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Not where do broken hearts go BUTT where do cigarette butts go?

The environmental impact of cigarette butts

If you attend a market, festival or any outdoor event, chances are you’ll find a few cigarette butts on the floor. While people frown upon littering, cigarette butts still tend to be dropped on the floor without much thought. This can have long-term negative consequences on the environment.

While some cities, such as Cape Town, provide bins every 100 metres on the street for litter and cigarette butts, the epidemic is still widespread. Some cities have even tried to make disposing of cigarette butts fun – London installed a few poll boxes where you could vote for your favourite football player by inserting your cigarette butts into the right box.

Despite the inventive ways of getting people to dispose of their cigarette butts correctly, more needs to be done to raise awareness of their environmental impact.

Cigarette butts end up in the ocean

Stats suggest that 65% of all cigarette butts end up being littered – most of which get washed away into streams and eventually end in the ocean. Not only are they ingested by marine life, but they can spread harmful chemicals in the process, poisoning sea creatures such as dolphins and whales.

The Ocean Conservancy says that over three million cigarette parts were collected on beaches around the world in 2017. Over four trillion cigarette butts are littered every year, worldwide. This amounts to about 800 million kilograms of hazardous waste.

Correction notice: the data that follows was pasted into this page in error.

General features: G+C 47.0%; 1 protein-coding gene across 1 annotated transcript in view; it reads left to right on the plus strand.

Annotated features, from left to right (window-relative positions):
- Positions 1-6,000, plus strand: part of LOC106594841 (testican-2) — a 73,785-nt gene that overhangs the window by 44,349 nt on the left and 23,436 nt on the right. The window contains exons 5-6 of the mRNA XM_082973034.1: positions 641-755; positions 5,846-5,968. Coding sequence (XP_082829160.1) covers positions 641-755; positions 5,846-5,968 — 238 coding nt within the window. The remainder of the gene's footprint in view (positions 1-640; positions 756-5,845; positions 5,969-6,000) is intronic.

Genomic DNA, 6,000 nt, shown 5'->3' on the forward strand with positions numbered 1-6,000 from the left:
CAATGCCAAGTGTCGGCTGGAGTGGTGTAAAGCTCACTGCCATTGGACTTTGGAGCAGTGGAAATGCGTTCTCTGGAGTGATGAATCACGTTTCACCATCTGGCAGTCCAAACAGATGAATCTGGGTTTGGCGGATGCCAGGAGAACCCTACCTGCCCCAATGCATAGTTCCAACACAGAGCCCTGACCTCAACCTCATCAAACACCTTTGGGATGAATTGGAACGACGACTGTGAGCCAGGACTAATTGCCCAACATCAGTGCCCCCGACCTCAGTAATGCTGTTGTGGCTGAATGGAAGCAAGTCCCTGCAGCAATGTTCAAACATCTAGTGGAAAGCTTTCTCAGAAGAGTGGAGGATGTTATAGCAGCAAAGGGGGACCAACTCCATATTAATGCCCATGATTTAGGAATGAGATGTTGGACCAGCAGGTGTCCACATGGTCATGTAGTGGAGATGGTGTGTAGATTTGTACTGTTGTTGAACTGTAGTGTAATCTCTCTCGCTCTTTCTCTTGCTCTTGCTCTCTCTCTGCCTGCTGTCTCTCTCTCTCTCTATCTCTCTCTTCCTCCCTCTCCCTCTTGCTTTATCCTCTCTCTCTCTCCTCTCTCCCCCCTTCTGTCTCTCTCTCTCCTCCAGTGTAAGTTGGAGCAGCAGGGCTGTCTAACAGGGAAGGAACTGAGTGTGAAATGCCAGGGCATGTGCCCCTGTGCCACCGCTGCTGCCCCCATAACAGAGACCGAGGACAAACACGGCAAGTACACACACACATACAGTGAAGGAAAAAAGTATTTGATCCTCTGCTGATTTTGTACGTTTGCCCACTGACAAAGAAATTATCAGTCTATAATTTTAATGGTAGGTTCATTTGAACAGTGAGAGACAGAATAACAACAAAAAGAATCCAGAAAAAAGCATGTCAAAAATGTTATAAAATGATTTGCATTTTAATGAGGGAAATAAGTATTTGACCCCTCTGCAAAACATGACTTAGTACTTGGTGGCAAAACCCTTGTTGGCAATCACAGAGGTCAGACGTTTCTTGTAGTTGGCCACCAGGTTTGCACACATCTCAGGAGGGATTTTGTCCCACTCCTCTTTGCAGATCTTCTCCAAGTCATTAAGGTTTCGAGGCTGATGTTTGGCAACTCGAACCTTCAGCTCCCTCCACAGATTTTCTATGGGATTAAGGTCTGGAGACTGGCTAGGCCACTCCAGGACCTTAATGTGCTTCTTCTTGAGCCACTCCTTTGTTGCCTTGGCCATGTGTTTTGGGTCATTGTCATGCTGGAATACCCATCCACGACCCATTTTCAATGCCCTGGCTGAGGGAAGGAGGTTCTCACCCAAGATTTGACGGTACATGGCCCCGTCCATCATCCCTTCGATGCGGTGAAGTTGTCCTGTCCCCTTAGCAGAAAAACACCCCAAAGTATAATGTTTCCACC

Chemicals leak from cigarette butts

The vast majority of cigarette filters contain a plastic called cellulose acetate which can last for 25 years in the environment without breaking down. Cigarette filters also leak the harmful chemicals when immersed in water.

There are about 4000 chemicals in a single cigarette filter, including arsenic, formaldehyde, ammonia and lead. The plastic body of the filter can get lodged in the intestines and airways of animals, leading to suffocation or starvation.

Seabirds often consume the filters, mistaking them for small fish. A study revealed that 90% of albatross chicks had plastic waste, including cigarette filters, in their gullets. Turtles also consume the filters as they mistake them for small jellyfish.

Cigarettes are slowly being outlawed in more cities around the world. Even South Africa is contemplating a ban on smoking in all public spaces. This will no doubt reduce the number of cigarette butts that end up being littered, but in the meantime, we need to be aware of their impact on the environment.

This article originally appeared at Averda website


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